JENNY: Three of the stories fall victim to bad science. In "Element of Surprise", an asteroid strikes the Eastern Seaboard with almost no warning. "The Way Things Were" has both the unexpected eruption of an active volcano AND an unexpected tidal wave hitting -- again -- the Eastern Seaboard. While these events make for good drama, an asteroid can't sneak up on the Earth with our modern capability to monitor the space around us. Likewise, we have systems in place to watch for tsunamis, and active volcanoes tend to have geologists running all over them.

Todd: You know there’s a difference between making stuff up and getting stuff wrong.

JENNY: Exactly. The bad science that occurs in "The Avalanche of St. Aspin" is of a different kind. The author clearly has some knowledge of what makes snow conditions ripe for an avalanche, but she doesn't know what the FCC does, and she seems to have a limited knowledge of airplanes. She also mentions a victim who had third-degree burns over 95% of her body, but who was given a "good chance of survival". Third-degree burns of that extent would be fatal, probably within hours.

Todd: That story would also have benefited from editing. There were a number of misspelled words and grammatical problems, but the author still has a better has a better grasp of English than Nicky.

JENNY: Yes, Nicky is completely ineffective as an editor. You and I could put together a better anthology.

Todd: Now there’s an idea…

JENNY: Many of the stories, however, fell into that middle ground where the writing is neither good nor horrible, but where there are crucial plot problems or the writing just doesn’t grab one’s attention.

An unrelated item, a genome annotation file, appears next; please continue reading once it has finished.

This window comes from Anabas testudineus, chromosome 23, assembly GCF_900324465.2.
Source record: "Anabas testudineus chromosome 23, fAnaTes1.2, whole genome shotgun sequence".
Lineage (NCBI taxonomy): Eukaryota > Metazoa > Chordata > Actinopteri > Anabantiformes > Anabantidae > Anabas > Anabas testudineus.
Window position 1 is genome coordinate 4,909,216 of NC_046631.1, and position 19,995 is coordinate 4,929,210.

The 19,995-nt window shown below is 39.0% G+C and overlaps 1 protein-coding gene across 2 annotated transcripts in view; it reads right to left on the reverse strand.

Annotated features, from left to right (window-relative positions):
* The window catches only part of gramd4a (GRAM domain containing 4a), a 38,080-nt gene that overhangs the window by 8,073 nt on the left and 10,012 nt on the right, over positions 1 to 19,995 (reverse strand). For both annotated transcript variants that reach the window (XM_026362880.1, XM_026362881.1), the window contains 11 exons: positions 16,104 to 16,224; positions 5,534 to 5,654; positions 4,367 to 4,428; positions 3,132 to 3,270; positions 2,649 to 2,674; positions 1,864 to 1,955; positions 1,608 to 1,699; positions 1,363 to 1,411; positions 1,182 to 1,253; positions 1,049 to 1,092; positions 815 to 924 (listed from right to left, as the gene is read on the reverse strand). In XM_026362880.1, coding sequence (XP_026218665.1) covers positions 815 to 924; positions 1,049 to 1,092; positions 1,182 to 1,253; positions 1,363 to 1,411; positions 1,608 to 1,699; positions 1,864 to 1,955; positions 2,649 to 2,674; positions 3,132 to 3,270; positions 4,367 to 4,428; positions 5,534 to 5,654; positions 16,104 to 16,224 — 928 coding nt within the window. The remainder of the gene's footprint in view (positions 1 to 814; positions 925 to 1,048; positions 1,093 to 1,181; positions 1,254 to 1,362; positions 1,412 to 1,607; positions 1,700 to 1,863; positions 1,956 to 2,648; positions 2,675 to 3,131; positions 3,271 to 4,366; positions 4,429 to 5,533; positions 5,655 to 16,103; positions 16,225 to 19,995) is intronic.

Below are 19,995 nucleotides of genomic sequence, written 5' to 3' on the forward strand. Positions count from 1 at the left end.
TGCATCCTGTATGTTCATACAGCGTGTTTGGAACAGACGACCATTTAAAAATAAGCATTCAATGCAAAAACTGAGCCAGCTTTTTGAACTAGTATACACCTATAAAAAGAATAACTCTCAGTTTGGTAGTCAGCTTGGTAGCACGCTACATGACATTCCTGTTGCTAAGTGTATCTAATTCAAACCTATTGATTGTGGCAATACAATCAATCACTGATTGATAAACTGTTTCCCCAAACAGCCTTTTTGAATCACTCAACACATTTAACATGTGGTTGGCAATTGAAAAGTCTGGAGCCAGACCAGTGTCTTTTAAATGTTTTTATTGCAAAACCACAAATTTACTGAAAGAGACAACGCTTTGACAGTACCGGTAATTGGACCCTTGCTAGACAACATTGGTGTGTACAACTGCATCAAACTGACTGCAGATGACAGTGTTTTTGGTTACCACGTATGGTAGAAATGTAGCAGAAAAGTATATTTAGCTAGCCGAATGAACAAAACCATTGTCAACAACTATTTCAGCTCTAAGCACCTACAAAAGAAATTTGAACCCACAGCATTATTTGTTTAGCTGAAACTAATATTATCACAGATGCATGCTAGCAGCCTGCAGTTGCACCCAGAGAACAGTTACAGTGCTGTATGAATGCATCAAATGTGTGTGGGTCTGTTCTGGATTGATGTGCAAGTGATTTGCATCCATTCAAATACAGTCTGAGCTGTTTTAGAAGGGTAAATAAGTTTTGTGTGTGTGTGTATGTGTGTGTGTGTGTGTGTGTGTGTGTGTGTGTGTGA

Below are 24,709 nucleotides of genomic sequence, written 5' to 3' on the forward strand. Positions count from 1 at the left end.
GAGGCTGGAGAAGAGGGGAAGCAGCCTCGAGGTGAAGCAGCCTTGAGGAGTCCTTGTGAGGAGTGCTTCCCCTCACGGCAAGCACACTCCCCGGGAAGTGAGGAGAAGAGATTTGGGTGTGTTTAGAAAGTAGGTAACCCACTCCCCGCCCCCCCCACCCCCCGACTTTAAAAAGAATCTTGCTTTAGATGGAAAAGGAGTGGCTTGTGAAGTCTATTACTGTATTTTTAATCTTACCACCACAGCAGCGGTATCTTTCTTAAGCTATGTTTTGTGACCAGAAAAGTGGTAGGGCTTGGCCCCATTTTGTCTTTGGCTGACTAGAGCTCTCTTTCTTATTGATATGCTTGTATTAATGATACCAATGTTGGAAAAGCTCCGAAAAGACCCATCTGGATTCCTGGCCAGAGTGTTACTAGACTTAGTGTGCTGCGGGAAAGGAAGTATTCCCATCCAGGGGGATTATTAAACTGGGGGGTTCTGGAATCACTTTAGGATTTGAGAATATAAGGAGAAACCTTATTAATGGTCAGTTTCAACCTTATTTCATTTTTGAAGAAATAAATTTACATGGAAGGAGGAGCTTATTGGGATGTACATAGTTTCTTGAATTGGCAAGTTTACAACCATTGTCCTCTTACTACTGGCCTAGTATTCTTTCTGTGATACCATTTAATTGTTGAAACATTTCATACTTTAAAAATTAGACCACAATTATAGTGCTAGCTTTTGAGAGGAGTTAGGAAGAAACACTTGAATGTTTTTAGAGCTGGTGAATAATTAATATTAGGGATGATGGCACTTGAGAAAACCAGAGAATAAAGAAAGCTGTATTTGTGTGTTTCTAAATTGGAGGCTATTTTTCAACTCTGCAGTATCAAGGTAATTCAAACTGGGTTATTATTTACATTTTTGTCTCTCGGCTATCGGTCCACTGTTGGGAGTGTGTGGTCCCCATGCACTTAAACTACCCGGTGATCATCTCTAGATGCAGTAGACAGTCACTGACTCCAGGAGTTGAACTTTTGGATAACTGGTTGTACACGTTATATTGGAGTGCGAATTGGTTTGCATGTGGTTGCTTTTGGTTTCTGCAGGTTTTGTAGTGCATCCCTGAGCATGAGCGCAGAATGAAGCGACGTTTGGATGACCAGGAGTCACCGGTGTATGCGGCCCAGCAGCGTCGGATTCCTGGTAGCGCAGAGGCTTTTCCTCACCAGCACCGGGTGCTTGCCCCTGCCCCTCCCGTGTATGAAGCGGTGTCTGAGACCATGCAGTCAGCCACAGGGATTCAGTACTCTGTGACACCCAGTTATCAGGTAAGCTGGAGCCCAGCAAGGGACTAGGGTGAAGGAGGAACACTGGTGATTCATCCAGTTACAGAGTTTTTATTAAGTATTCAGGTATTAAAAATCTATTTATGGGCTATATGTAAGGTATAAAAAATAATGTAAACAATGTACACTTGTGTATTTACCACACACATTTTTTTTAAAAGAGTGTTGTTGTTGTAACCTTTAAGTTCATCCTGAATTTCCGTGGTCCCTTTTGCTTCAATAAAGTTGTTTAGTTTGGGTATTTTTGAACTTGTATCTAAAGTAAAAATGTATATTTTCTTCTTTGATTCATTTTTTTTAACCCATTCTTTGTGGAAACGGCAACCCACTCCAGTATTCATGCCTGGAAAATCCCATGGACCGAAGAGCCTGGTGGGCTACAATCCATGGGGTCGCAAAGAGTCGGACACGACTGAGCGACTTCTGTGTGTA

Todd: “Feline Intuition” is a good example of that. During a series of earthquakes, a reporter goes to talk to a man who tells him that because all of the cats have left the city, “the big one is coming.” OK, but if the man knows the big one is coming, WHY is he still sitting in his apartment right in the middle of the action? Why isn’t he five hundred miles down the road to safety?

JENNY: Another story in this category is “Earthquake Forces”. In that story, a massive earthquake hits Vancouver and within 30 minutes, the main character can turn on the TV and learn that Vancouver Island is breaking to bits, that the estimated number of dead was 30,000 and climbing, etc. In thirty minutes.

Todd: The non-fiction confused me the most. Nicky says in the intro that there are three non-fiction pieces. However, only one story is labeled – in the sub-title – as non-fiction. That was Macy Wuesthoff’s “As Lost as a Northwest Alabamian in a Snowstorm”. We’re left to guess about the others.

JENNY: I know that Nicky’s “Flood Memoir” is also non-fiction because he’s said elsewhere that it’s true.

Todd: Truly horrible, you mean.

JENNY: Yep. For a review, see our comments above. I think that two other stories are also non-fiction – “Surviving the Palm Sunday Tornado” and “Fire”.

Todd; So Nicky can’t count.

JENNY: Most likely. And I have to say I liked Macy’s story. It was a bit over-written, but I like her sense of humor, and that kept me reading.

Todd: Agreed.

JENNY: So let’s have some final thoughts on the anthology.

Todd: Nicky’s writing and lack of editing bring down the overall quality of anthology. Larry would have done a better job. Maybe Larry and I should co-edit an anthology. Put the submission call up on Ralan and see what happens.

JENNY: Let me know if you do. Unfortunately, I have a hard time recommending this anthology. The few good stories don’t make up for the weaker ones. Most of these authors – Nicky not included – may have potential, but they need time and practice for their writing to mature to the level where the average reader will feel satisfied paying to read their work. Nicky’s writing just plain sucks big hairy donkey balls.

Todd: Don’t say that. You’re getting me hot…

Coming soon to Lulu: A slightly different version of this review -- one without the dialogue.